December 22, 2015
Last week, I attended the United Nations Conference of the Parties Framework Convention on Climate Change (COP21) in Paris with my colleague Roni Neff. Roni wrote about our experiences getting out the word about the meat consumption to climate change, and she also wrote about how COP21 addressed public health issues. After Roni left Paris, I stuck around to participate in more COP21-related activities and protests, and these are my impressions from that week.
I have ambiguous feelings about the civil society area at Le Bourget (a converted airport in the suburbs of Paris, where the conference was held) and other official COP21-related spaces scattered throughout Paris. The French government seemed to embrace its role as host and invested time and effort spreading the word to the general public. This was the first COP conference to have a section open to the public, and the planners made it very easy to find and attend for those interested (e.g., metro cars had tickets pointing out which stop to go to, continuous free shuttles were running between the metro station and Le Bourget site, staff were omnipresent to answer questions and make the experience as seamless as possible). Unfortunately, however, it appeared that the attendees were still mostly representatives from environmental NGOs, activists, journalists and occasionally representatives from delegations; it did not seem like many members of the general public made the trek out to participate. Moreover, I’m still undecided about whether the civil society space was more of an area set aside to give the illusion of public input in the COP21 process, or whether it actually provided a meaningful forum for new ideas and debates that cross-pollinated with the actual negotiations as delegations traveled back and forth.
Similar concerns about the extent and methods of public engagement came to mind as I witnessed other official COP-21 side events and spaces. Walking around central Paris, I came across a number of museum and outdoor exhibits and posters discussing different aspects of global environmental change (from preserving biodiversity to solar-powered “tree” benches with charging stations). Even the Eiffel Tower lit up at night with different messages about the climate negotiations. While it was great that thousands of non-COP21 affiliated tourists and general public members who happened to walk by may have begun to learn about the severity of many of the issues, most of these efforts felt like tokenistic reflections of what we can or will do to achieve a more sustainable future.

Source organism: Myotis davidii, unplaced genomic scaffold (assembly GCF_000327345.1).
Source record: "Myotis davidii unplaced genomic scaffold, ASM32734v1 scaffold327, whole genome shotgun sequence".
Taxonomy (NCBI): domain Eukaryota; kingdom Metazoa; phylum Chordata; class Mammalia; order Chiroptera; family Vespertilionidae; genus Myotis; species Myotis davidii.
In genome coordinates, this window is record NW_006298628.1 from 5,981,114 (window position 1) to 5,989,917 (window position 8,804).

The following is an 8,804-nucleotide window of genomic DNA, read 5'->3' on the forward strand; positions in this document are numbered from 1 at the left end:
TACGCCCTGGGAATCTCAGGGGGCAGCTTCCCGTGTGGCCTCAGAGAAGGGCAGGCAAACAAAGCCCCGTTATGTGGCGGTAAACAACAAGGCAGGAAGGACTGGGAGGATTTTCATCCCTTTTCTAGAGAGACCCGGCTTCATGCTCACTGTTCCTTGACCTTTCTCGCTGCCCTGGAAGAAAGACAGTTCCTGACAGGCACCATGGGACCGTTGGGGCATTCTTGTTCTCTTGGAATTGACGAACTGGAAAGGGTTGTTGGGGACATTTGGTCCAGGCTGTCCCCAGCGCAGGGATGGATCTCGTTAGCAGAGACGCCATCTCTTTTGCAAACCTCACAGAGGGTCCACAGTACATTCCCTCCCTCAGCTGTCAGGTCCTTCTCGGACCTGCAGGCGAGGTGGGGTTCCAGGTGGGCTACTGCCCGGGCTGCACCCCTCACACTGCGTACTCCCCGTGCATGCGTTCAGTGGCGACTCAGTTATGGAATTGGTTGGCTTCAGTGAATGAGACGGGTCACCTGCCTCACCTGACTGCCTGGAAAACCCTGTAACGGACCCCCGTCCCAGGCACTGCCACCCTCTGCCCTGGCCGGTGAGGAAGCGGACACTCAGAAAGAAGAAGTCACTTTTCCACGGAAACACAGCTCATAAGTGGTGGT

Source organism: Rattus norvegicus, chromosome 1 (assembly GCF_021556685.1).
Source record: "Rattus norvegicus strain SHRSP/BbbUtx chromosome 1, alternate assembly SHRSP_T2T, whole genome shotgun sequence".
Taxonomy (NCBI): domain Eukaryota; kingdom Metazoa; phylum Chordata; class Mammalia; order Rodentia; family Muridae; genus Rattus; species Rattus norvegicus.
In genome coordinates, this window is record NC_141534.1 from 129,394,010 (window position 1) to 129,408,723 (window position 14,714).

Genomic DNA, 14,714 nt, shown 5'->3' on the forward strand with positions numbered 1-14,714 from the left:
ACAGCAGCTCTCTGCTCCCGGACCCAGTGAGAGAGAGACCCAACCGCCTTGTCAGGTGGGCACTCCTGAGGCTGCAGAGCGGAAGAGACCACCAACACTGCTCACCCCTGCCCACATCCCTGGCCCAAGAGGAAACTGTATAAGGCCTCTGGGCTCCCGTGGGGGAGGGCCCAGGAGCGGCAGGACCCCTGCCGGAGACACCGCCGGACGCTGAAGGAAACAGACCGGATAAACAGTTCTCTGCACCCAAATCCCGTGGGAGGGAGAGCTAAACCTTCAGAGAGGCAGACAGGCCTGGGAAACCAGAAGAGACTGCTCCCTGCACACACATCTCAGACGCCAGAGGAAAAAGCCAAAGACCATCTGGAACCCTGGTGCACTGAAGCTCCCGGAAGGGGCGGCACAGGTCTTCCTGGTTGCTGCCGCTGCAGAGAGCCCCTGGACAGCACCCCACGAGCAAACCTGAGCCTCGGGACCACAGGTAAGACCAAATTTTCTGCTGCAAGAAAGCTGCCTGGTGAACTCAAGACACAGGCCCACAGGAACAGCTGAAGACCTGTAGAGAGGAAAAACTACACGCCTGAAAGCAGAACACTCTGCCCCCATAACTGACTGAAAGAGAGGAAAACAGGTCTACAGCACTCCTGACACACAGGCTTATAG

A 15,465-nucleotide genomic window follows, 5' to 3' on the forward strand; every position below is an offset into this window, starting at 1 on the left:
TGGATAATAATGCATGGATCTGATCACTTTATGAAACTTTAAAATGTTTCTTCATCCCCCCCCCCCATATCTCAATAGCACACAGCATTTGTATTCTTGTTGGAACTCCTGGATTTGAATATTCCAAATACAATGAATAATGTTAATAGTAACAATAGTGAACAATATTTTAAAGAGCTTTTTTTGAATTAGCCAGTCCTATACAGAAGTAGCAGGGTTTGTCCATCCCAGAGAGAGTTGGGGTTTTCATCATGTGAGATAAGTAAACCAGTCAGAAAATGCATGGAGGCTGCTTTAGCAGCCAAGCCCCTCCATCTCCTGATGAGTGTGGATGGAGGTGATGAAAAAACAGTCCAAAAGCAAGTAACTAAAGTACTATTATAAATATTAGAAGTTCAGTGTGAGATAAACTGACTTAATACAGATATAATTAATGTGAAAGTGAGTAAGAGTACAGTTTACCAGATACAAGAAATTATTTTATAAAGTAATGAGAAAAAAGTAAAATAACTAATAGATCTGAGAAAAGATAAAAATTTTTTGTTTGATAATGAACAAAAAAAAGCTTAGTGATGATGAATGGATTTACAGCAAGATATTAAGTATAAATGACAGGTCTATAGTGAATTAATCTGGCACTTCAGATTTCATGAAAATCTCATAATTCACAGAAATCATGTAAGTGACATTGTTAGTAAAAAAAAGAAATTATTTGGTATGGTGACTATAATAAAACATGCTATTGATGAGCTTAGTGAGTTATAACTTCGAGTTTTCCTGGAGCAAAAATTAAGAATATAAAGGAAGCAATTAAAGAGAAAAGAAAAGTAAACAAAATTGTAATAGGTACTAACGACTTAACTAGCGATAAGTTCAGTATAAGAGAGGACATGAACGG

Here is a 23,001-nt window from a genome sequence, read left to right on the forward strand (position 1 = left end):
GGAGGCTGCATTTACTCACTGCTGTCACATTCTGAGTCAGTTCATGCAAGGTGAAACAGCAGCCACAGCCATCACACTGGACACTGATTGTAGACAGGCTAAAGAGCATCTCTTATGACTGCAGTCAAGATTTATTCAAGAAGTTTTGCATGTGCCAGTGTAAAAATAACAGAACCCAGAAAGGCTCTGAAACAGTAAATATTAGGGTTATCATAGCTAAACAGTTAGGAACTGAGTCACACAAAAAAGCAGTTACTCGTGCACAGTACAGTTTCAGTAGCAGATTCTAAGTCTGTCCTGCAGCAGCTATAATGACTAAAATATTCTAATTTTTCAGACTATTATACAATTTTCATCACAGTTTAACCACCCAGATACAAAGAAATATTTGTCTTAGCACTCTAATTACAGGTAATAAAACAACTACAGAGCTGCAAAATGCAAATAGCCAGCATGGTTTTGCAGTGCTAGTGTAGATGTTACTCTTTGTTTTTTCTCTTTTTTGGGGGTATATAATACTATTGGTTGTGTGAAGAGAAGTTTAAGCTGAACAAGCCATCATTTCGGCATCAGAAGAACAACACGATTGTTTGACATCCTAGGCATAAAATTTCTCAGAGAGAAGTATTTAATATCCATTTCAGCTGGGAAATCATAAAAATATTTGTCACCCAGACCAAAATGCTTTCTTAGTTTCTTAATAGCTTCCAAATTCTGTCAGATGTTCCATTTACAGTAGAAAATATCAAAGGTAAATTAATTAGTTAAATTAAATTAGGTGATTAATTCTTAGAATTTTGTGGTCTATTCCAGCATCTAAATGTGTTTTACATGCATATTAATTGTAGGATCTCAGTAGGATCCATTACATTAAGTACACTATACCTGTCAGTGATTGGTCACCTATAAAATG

Notable absences from the messages displayed in these spaces (although I guess it’s not surprising) included: the need to restructure our social and economic systems if we want to achieve the drastic cuts required to keep mean temperature rise below the aspirational goal of 1.5 degrees C (which will be incredibly difficult, no matter how you cut it), the inequities in who will be experiencing the worst impacts of climate change, the necessity of radically reducing consumption levels among those with the highest ecological footprints (i.e., the U.S. and other nations of the Global North), the impact of free trade policies and militaristic actions on exacerbating many of these issues, and the role of animal agriculture (they talked about diet in terms of agrobiodiversity, pollination and bee die-offs, and carbon sequestration by pasture-based grazing systems, but never once did I see them mention the actual role of dietary composition in meeting goals). Others have documented how air travel and international shipping were also not discussed.
If our world leaders think we will solve all of the problems we are already – and will increasingly be – experiencing as a result of climate change with simple public education or eco-tree benches, they’re delusional. Our economic and political systems are structured in ways that encourage the extraction of fossil fuels, high resource consumption levels, and massive global inequalities we currently are experiencing. The New Economy Coalition has some innovative ideas for leading us in the right direction.